A recent report in Nature Neuroscience has gotten a lot of press. The headlines proclaim that “left-wing” brains are different from “right wing” brains. Are our brains literally hard-wired to be conservative or liberal? The article in the L.A. Times sure seems to suggest it:
Sulloway said the results could explain why President Bush demonstrated a single-minded commitment to the Iraq war and why some people perceived Sen. John F. Kerry, the liberal Massachusetts Democrat who opposed Bush in the 2004 presidential race, as a “flip-flopper” for changing his mind about the conflict.
Really? Could one study of 43 college students actually tell us all that? Let’s take a look at what the researchers, led by David Amodio, actually did find. Participants first took a survey in which one of the questions asked them to rate their political orientation on a scale ranging from “extremely liberal” to “extremely conservative.”
Next they were attached to an electroencephalogram while they completed a quick go/no go task. The task is mind-numbingly simple, but it can be extremely difficult in practice. I’ve created a little movie (QuickTime required) so you can try it out. When you watch the movie, tap your finger on your desk every time you see the letter “W”, and don’t tap for any other letter.
Not as easy as it looks, is it? Now on to what the researchers found:
The W is shown 80 percent of the time, and the M is shown the rest of the time. After a while, it becomes quite difficult to resist tapping when you see the M. The researchers found a difference in accuracy between the viewers who said they were liberal and those who said they were conservative (viewers typed their responses on a keyboard instead of tapping on a desk). Liberalism correlated significantly (r = .30) with accuracy on the task. (Yes, the researchers controlled for the letters in the study — liberals aren’t only better at resisting when the letter is “W”.)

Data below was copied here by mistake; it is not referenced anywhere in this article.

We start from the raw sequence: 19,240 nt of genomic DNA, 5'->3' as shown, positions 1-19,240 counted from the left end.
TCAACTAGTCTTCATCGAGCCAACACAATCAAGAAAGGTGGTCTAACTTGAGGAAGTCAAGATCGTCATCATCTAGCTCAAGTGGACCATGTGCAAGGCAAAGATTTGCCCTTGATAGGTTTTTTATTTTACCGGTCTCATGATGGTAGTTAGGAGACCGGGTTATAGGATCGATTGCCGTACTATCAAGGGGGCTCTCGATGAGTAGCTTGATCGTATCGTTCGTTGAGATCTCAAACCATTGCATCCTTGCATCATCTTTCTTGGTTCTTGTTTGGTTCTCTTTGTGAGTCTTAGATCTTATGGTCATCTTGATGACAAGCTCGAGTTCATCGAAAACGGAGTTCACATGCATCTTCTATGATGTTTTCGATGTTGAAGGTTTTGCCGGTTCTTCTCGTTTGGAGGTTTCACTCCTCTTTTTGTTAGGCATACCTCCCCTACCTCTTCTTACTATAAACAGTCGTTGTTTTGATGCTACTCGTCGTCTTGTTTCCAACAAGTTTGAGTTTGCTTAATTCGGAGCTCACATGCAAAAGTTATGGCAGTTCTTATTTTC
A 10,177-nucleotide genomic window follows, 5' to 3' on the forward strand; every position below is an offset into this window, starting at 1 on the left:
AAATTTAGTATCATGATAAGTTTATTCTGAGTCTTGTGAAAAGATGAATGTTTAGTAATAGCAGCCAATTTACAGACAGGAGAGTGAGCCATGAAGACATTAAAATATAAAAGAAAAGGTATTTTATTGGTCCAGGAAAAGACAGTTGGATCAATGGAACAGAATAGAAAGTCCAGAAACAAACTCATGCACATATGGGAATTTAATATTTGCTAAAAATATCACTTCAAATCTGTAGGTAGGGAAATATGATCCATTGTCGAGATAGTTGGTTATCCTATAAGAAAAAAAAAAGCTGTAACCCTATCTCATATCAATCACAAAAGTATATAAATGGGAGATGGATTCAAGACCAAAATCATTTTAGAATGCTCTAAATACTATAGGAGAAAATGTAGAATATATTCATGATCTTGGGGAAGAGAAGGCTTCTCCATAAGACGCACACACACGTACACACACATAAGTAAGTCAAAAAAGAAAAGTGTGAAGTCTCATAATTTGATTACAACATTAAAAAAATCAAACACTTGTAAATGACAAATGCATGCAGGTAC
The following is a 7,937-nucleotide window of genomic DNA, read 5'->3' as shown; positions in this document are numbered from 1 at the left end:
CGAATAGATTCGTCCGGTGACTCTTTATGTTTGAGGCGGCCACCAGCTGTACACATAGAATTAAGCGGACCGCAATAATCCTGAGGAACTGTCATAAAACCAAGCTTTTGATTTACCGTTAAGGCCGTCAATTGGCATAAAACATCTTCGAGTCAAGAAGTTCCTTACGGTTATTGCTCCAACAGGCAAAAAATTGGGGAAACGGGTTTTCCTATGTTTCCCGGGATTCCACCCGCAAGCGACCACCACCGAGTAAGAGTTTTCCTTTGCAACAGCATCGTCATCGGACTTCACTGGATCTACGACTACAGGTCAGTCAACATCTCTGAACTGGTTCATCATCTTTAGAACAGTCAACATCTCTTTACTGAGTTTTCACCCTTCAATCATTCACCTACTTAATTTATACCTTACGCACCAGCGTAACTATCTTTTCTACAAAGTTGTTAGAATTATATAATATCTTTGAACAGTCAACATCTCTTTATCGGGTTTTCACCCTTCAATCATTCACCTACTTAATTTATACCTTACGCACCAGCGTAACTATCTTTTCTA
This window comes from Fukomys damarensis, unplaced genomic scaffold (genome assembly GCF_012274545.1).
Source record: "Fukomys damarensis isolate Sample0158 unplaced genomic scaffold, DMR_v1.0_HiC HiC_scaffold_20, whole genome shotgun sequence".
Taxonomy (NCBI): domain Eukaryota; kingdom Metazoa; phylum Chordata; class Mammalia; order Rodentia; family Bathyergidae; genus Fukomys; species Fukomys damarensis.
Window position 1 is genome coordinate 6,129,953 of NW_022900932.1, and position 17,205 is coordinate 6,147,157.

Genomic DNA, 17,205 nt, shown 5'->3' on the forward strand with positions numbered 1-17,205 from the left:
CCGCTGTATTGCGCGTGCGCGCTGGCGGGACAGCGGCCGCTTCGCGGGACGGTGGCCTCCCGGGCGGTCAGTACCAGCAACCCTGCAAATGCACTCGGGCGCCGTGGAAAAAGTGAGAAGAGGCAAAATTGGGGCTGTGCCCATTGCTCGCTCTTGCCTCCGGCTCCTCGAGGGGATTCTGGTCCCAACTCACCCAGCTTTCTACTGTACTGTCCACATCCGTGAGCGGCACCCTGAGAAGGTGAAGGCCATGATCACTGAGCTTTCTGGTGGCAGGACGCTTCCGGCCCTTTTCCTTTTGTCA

They also found a difference in brain activity in two parts of the brain (actually this was measured in electromagnetic potential at the surface of the head, and the researchers extrapolated to find the location of the activity). Political orientation was correlated significantly with the strength of brain activity during the key no-go portion of the task (r = .41). The researchers calculated that the increased activity was occurring in the anterior cingulate cortex, responsible for conflict monitoring.
In other words, liberals are more likely than conservatives to have a strong response in the area of the brain used to inhibit responses at the time when they are supposed to inhibit response. So is this why Bush invaded Iraq and Kerry flip-flopped? Actually, Frank Sulloway, who made that claim, wasn’t involved in the project. When the L.A. Times reporter finally interviewed Amodio, his response was much more guarded. According to the article, he “cautioned that the study looked at a narrow range of human behavior and that it would be a mistake to conclude that one political orientation was better.”
The study results are actually quite modest — the researchers claim to be the first to find a relationship between political differences and “a basic neuro-cognitive mechanism for self-regulation.” However, these results are supported by a wide range of behavioral data which does support the idea that conservatives are less willing to accept complex arguments or shades of meaning compared to liberals.
Does this mean that liberals are “hard wired” to be different from conservatives? This data alone certainly doesn’t support that claim. After all, the go/no go task is a learned activity. The reason that it’s hard to inhibit tapping when the “M” appears is that you’ve learned to tap when you see a letter. You could also learn to tap only when you see an M, and you might be able to learn to be better at this task. Could you learn to be liberal (or conservative)? This study doesn’t answer that question, but my suspicion is you could. After all, what’s considered liberal in the U.S. is considered conservative in many places. In other places, a U.S. conservative would be considered a flaming liberal.
Amodio, D.M., Jost, J.T., Master, S.L., & Yee, C.M. (2007, Sept. 9). Neurocognitive correlates of liberalism and conservatism. Nature Neuroscience. DOI:10.1038/nn1979.